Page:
Disaster was looming large — a train was hurtling down the tracks toward a car with a woman inside — so passer-by Aeric Moskowitz sprang into action.
Photographer: Aeric Moskowitz, give to Sun Sentinel
HOLLYWOOD, Fla. — Disaster was looming large — a train was hurtling down the tracks toward a car with a woman inside — so passer-by Aeric Moskowitz sprang into action.
Moskovitz ran up to the beige Infiniti stuck on the tracks, banged on its window and shouted, "Get out of the car! There's a train coming!"
The good Samaritan got the Infiniti's sole occupant, Madelyne Steinberg, 63, out to safety in the nick of time Wednesday. Soon after, the train rammed the Infiniti from behind and shoved it about a quarter-mile down the tracks, leaving it a mangled mess.
Only later did Steinberg grow hysterical, when she realized the peril she was in, Moskovitz recalled Thursday. "She hugged me and said, 'You saved my life,' " Moskovitz said.
Steinberg, of Hallandale Beach, couldn't be reached for comment despite a phone message left at a listed number.
Wednesday's crash happened past 9 p.m. just southwest of Interstate 95 and Hollywood Boulevard, according to Hollywood police Lt. Forrest Jeffries. Steinberg inadvertently turned from Hollywood Boulevard onto the railroad tracks, Jeffries said.
The incident remains under investigation, and Steinberg wasn't cited, Jeffries said. No one was hurt.
According to Moskovitz, who later spoke to the driver, Steinberg was eastbound on Hollywood Boulevard and had intended to turn onto an I-95 ramp. But he said she was startled by a motorist honking behind her, panicked and headed the wrong way: onto the railway.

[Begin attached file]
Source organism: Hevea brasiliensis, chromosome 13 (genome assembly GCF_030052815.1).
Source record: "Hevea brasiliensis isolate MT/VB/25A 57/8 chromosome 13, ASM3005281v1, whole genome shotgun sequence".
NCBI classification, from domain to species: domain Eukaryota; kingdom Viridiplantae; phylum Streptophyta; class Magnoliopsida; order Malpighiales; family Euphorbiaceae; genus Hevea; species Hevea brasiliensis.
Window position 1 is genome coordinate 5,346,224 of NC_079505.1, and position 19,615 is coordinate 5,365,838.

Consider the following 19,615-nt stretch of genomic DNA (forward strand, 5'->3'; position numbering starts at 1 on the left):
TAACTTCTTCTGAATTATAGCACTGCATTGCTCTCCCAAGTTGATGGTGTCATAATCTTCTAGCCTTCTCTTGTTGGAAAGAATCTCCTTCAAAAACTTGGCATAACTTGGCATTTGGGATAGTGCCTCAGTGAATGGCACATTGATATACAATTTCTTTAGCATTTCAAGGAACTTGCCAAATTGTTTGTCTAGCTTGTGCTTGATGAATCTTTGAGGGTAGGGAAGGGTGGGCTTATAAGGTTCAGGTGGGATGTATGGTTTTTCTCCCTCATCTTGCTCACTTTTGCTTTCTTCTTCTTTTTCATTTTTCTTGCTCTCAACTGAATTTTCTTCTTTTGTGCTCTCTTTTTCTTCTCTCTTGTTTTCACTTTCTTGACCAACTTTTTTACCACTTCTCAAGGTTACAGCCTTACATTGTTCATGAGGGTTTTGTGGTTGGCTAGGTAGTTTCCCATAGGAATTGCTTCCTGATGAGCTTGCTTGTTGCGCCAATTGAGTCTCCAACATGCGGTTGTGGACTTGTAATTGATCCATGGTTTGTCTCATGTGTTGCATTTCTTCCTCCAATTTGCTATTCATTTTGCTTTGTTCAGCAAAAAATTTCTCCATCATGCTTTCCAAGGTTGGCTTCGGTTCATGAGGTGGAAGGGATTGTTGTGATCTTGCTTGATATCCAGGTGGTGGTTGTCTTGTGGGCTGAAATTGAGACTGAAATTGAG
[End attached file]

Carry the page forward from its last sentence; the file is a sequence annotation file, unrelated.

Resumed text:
Moskovitz, 46, who several months ago moved from Hallandale Beach to Lake Worth, had wrapped up his work shift at Best Buy and was commuting home, he said.
He was taking the bus toward the nearby Tri-Rail station, and from his bus seat, he peered out the window to check if his ride home, a northbound Tri-Rail train, was approaching, he said.
Instead, he saw the Infiniti stopped on the tracks just south of Hollywood Boulevard, he said. Moskovitz stepped out of the bus and ran toward the car. When Moskovitz approached Steinberg's car, she was in the driver's seat, facing away from the train approaching in the distance, he said.
Steinberg was on her cellphone, telling her husband of her car being stuck on the tracks. He "was telling her to also get out of the car," Moskovitz said.
By then, police had arrived and an officer used a flashlight to warn the train operator, who hit the emergency brakes, Moskovitz said. Still, the brakes didn't immediately halt the train: It was coming "too fast and too loud," he said.
Unlike the movies, no dramatic soundtrack music kicked in when Moskovitz and Steinberg were rushing out of the train's path, Moskovitz said.
"It's not like it happens in the movies," he said.
Staff Researcher Barbara Hijek contributed to this report.
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